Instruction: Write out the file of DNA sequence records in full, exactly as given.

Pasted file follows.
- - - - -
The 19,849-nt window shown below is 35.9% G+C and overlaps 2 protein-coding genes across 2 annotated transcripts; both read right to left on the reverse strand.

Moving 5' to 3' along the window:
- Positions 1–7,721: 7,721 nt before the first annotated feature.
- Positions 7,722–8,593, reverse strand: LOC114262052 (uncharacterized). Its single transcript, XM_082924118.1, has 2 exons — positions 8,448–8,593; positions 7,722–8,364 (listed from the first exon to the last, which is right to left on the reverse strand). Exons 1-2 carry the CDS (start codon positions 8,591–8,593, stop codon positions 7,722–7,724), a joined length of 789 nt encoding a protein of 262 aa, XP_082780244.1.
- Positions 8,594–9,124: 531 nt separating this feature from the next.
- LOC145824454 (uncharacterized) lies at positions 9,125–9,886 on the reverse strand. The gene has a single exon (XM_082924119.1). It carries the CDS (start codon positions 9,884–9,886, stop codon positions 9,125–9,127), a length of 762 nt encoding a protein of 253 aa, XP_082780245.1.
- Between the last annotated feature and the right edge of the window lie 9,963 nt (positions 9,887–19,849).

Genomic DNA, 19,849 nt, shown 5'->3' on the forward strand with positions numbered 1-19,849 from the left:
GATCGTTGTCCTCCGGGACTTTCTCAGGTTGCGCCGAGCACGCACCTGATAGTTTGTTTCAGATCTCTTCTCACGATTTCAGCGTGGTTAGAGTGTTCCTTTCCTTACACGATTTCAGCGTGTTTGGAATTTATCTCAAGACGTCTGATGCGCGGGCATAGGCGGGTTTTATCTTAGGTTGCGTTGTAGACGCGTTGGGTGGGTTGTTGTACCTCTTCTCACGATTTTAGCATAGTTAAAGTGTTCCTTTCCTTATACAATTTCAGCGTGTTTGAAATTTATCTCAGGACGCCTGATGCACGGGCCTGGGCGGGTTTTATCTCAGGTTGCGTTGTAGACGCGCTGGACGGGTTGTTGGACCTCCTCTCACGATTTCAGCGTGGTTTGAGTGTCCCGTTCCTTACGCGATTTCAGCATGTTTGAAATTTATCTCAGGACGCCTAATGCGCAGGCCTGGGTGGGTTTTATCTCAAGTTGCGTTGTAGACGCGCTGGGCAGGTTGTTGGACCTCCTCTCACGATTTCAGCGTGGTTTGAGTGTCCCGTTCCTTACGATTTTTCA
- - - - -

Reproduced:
The 19,849-nt window shown below is 35.9% G+C and overlaps 2 protein-coding genes across 2 annotated transcripts; both read right to left on the reverse strand.

Moving 5' to 3' along the window:
- Positions 1–7,721: 7,721 nt before the first annotated feature.
- Positions 7,722–8,593, reverse strand: LOC114262052 (uncharacterized). Its single transcript, XM_082924118.1, has 2 exons — positions 8,448–8,593; positions 7,722–8,364 (listed from the first exon to the last, which is right to left on the reverse strand). Exons 1-2 carry the CDS (start codon positions 8,591–8,593, stop codon positions 7,722–7,724), a joined length of 789 nt encoding a protein of 262 aa, XP_082780244.1.
- Positions 8,594–9,124: 531 nt separating this feature from the next.
- LOC145824454 (uncharacterized) lies at positions 9,125–9,886 on the reverse strand. The gene has a single exon (XM_082924119.1). It carries the CDS (start codon positions 9,884–9,886, stop codon positions 9,125–9,127), a length of 762 nt encoding a protein of 253 aa, XP_082780245.1.
- Between the last annotated feature and the right edge of the window lie 9,963 nt (positions 9,887–19,849).

Genomic DNA, 19,849 nt, shown 5'->3' on the forward strand with positions numbered 1-19,849 from the left:
GATCGTTGTCCTCCGGGACTTTCTCAGGTTGCGCCGAGCACGCACCTGATAGTTTGTTTCAGATCTCTTCTCACGATTTCAGCGTGGTTAGAGTGTTCCTTTCCTTACACGATTTCAGCGTGTTTGGAATTTATCTCAAGACGTCTGATGCGCGGGCATAGGCGGGTTTTATCTTAGGTTGCGTTGTAGACGCGTTGGGTGGGTTGTTGTACCTCTTCTCACGATTTTAGCATAGTTAAAGTGTTCCTTTCCTTATACAATTTCAGCGTGTTTGAAATTTATCTCAGGACGCCTGATGCACGGGCCTGGGCGGGTTTTATCTCAGGTTGCGTTGTAGACGCGCTGGACGGGTTGTTGGACCTCCTCTCACGATTTCAGCGTGGTTTGAGTGTCCCGTTCCTTACGCGATTTCAGCATGTTTGAAATTTATCTCAGGACGCCTAATGCGCAGGCCTGGGTGGGTTTTATCTCAAGTTGCGTTGTAGACGCGCTGGGCAGGTTGTTGGACCTCCTCTCACGATTTCAGCGTGGTTTGAGTGTCCCGTTCCTTACGATTTTTCA